Introducing Buddhist Values and Japanese Culture 
70th Anniversary 
Understanding Buddhism
Eternal, unchanging, and pure
In the Shin teaching, mu i relates to recognizing that our thinking has no value.  When we cast it away, there comes the peace of mu i.
Rev. Hozen Seki

Wisdom: a Dharma Message
Here is a Dharma message from “The Path to the Pure Land, A Translation of and Commentary on Shinran’s Saihō-Shinan-shō,” Translated and Annotated by Rev. Dr. Toshikazu Arai
Honen’s Dharma Lecture – on the Virtues of the Name
It would be impossible to describe all the virtues of the Buddha, even if we were to devote ourselves to enumerating them day and night uninterruptedly for a thousand million kalpas.That is why when our founding teacher Śākyamuni Buddha expounded the wondrous Three Pure Land Sutras, praising Amida Buddha’s virtues, he selected the most essential virtues from among them. Even Śākyamuni Buddha’s discourse is an abridged presentation of Amida’s virtues. How can I, a foolish monk, possibly provide a full account of them? Only to cultivate roots of good, I will attempt to praise them.
It is true that Amida’s inner enlightenment and exterior working are beyond measure, but nothing surpasses the virtues of the Name. That is why Amida Buddha saves sentient beings with his Name, and the great teacher Śākyamuni Buddha praised Amida’s Name, ensuring the Name to be passed down to future generations.
Therefore, I shall also praise the Name. The word “Amida” is a Sanskrit word.  It is translated as “The Buddha of Immeasurable Life” and “The Buddha of Immeasurable Light.” The Buddha is also called the Buddha of Boundless Light, Buddha of Unhindered Light, Buddha of Unequal Light, Buddha of the Lord of All Brilliance, Buddha of Pure Light, Buddha of Joyful Light, Buddha of the Light of Wisdom, Buddha of Uninterrupted Light, Buddha of Inconceivable Light, Buddha beyond Description, and the Buddha with Light Surpassing the Sun and Moon.  Thus, we know that the name Amida contains two elements: light and life. Life is the foundation of all his virtues, and Light is the source of all his wondrous workings. I shall now extol those virtues.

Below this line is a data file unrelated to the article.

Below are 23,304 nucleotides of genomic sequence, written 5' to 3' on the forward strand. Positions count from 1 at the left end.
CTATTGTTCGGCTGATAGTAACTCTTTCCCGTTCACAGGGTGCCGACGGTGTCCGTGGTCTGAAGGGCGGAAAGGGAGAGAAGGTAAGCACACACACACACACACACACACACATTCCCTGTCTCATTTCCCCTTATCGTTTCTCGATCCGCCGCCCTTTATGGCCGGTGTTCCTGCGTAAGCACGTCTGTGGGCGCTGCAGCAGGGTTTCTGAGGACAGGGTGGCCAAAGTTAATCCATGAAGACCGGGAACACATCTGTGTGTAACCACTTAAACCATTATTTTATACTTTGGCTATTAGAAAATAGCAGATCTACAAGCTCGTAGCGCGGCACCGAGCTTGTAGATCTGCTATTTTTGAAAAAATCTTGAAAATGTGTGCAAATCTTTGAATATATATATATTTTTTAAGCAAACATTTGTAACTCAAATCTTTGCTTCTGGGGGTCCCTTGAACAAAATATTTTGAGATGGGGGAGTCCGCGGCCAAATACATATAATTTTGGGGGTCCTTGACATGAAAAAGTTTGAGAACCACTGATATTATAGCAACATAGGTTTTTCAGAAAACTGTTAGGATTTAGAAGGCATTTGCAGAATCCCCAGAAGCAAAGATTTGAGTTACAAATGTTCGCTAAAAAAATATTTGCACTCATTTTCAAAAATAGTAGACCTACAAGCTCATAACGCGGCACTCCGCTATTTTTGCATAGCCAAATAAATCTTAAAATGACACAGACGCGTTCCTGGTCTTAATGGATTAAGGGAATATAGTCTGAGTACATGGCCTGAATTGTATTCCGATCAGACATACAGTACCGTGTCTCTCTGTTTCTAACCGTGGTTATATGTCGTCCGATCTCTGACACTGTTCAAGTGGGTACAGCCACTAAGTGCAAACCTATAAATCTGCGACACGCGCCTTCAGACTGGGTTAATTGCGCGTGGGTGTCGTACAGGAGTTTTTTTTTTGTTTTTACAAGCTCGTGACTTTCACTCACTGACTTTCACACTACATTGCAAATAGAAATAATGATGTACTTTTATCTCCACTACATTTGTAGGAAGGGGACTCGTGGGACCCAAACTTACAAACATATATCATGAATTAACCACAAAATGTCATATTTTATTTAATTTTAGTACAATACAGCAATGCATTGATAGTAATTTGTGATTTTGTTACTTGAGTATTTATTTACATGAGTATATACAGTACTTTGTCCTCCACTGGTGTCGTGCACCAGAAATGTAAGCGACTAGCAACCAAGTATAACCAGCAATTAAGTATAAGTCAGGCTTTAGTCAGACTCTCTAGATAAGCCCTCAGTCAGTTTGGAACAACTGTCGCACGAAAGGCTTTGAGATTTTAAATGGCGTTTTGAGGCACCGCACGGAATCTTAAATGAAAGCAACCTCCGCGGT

Memorial Weekend and Remembrance
This weekend we are commemorating Memorial Day.  A day of honoring and remembering the men and women who died servicing in the US armed forces. Let us not forget all the brave Japanese Americans who died during World War II—serving in the famous 442nd Regimental Combat Team.